We were expected to read especially the formal court opinions with alertness to the power of these words. Written by those in a particular office, in a particular circumstance, they had a power not completely divorced from the liturgical, but we also were aware of being invited into the company of teachers, of friends, of people who did us honor by welcoming us into their conversation, through the ceremonious activity of reading. And the ceremony was not decreased just because one was reading in a coffeehouse on North Pleasant Street, rather than in exile outside Florence.

It’s easy to get this wrong, to misunderstand. There was no worship of the authority of our authors, here. Where a writer went wrong, though he might be a chief justice, he had to be challenged—and, in fact, especially then. The authority was not in the office, but in reason, in reality; any freshman might talk back to a judge on the bench, if he could substantiate his counterarguments.

But the power was in the office, and so when one read the bad opinions—even those that reached the right conclusions, but through the means of unjustified or vague premises and muddled reasoning—one had the sense of witnessing a slow disaster: Pompeii, but with ash and lava overtaking the city at a hundredth of the speed.

think I would still be pro-life even without having run into Hadley, but I might well be too stressed out and panicky and incoherent to write about abortion (and about other things where the stakes are frighteningly high) if it hadn’t been for him. He helped me find out how to write about the most important things in a way that’s not just an expression of my own feelings but that is accessible to public reason, and how to nevertheless remain sensitive and passionate about the topics of my reasoning.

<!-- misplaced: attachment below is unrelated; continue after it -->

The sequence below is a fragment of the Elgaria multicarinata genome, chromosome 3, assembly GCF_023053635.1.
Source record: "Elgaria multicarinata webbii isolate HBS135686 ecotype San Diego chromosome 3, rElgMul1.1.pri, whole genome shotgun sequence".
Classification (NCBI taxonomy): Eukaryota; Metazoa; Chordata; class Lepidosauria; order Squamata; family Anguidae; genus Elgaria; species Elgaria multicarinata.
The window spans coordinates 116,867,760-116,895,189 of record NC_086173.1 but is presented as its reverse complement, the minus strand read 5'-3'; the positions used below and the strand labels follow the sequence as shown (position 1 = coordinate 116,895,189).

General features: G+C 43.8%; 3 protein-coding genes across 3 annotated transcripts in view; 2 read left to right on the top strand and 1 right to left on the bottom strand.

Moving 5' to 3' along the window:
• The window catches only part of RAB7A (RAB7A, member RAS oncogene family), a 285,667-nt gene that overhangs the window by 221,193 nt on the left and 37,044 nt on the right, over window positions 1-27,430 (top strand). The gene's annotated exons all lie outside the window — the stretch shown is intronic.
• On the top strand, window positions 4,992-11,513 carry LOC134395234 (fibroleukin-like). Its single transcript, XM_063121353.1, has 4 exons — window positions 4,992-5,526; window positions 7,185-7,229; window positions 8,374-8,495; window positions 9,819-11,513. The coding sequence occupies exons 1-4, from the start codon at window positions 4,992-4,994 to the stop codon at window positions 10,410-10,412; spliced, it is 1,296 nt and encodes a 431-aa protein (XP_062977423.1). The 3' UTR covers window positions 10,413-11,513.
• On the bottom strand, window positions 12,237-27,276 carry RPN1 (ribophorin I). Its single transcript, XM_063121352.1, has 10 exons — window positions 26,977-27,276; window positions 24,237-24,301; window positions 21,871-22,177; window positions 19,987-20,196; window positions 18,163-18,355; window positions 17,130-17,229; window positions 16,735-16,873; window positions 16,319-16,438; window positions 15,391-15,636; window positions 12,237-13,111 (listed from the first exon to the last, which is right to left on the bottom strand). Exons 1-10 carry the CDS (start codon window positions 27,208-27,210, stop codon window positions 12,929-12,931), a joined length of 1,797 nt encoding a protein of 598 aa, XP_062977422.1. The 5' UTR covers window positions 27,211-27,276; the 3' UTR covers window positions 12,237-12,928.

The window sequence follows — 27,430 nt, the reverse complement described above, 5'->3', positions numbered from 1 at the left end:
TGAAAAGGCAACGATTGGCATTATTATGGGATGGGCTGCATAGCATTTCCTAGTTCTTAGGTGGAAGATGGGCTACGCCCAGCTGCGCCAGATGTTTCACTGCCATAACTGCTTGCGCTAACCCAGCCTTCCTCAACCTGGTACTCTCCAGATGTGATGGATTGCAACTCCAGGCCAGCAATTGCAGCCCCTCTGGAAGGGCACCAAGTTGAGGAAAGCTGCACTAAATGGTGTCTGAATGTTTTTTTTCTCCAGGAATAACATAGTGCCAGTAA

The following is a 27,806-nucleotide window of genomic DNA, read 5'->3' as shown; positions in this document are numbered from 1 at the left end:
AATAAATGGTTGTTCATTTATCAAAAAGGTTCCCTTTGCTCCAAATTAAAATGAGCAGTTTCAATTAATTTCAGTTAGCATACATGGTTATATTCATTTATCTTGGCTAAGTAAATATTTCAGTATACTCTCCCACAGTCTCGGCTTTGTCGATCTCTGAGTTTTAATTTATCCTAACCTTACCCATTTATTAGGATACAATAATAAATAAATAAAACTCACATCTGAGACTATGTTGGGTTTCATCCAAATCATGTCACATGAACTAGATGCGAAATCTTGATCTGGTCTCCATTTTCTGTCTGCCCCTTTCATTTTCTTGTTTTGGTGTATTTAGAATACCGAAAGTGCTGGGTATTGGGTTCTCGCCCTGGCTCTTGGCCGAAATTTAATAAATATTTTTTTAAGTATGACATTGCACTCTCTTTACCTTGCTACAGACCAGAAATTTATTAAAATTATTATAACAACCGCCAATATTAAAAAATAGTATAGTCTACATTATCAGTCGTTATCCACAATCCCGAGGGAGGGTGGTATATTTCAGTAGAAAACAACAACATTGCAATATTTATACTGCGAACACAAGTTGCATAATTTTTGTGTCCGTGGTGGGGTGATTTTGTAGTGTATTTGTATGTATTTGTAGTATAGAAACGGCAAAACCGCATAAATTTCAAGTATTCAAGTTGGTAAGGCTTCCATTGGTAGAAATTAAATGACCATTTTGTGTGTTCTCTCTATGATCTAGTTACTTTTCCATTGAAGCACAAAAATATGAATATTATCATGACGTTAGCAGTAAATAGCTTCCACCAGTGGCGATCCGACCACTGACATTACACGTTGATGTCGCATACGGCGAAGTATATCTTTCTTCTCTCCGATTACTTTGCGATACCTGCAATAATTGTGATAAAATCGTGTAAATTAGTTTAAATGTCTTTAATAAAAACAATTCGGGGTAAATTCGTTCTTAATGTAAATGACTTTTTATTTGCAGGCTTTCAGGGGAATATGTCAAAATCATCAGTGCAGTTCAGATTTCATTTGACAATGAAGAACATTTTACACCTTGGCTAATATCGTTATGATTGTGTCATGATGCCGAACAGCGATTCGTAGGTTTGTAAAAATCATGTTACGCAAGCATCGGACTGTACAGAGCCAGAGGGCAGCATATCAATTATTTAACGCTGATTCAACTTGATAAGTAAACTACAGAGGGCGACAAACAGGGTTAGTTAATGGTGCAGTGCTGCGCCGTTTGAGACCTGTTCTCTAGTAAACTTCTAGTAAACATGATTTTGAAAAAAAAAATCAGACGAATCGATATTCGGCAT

Hadley instilled in us what might be described as an affirmation of the potential effectiveness of reason. Learning from Hadley, one knew in one’s bones that if the argument worked—if the structure was right and the premises were accurate and the conclusions, therefore, followed—then the actual carrying out of any physical-world consequences was a sort of mopping-up operation. All the work of statecraft and law and politics is done in the classroom, in the courtroom, in conversation, in the pages of journal articles or in the margins of returned papers.

Leaving the Octagon, walking down the hill toward Frost Library, one might turn to him and say, “But that implies that…” and name a physical-world consequence. But a good deal of the work had already been done. (Burke would be appalled. To think there are people out there who believe Professor Arkes to be a conservative.)

The heart of what he argues is that positive laws, to be just, must flow from just premises in the natural law, or must not violate them; that law, to be real law, must be a matter of reason and right, not merely will and expediency. And where this is not the case, bad premises will, eventually, bear bad fruit: arid drawing from historical precedent will, in the absence of genuine reason, lead to terrible legal decisions—decisions that were implied, though perhaps hidden, in the initial premises.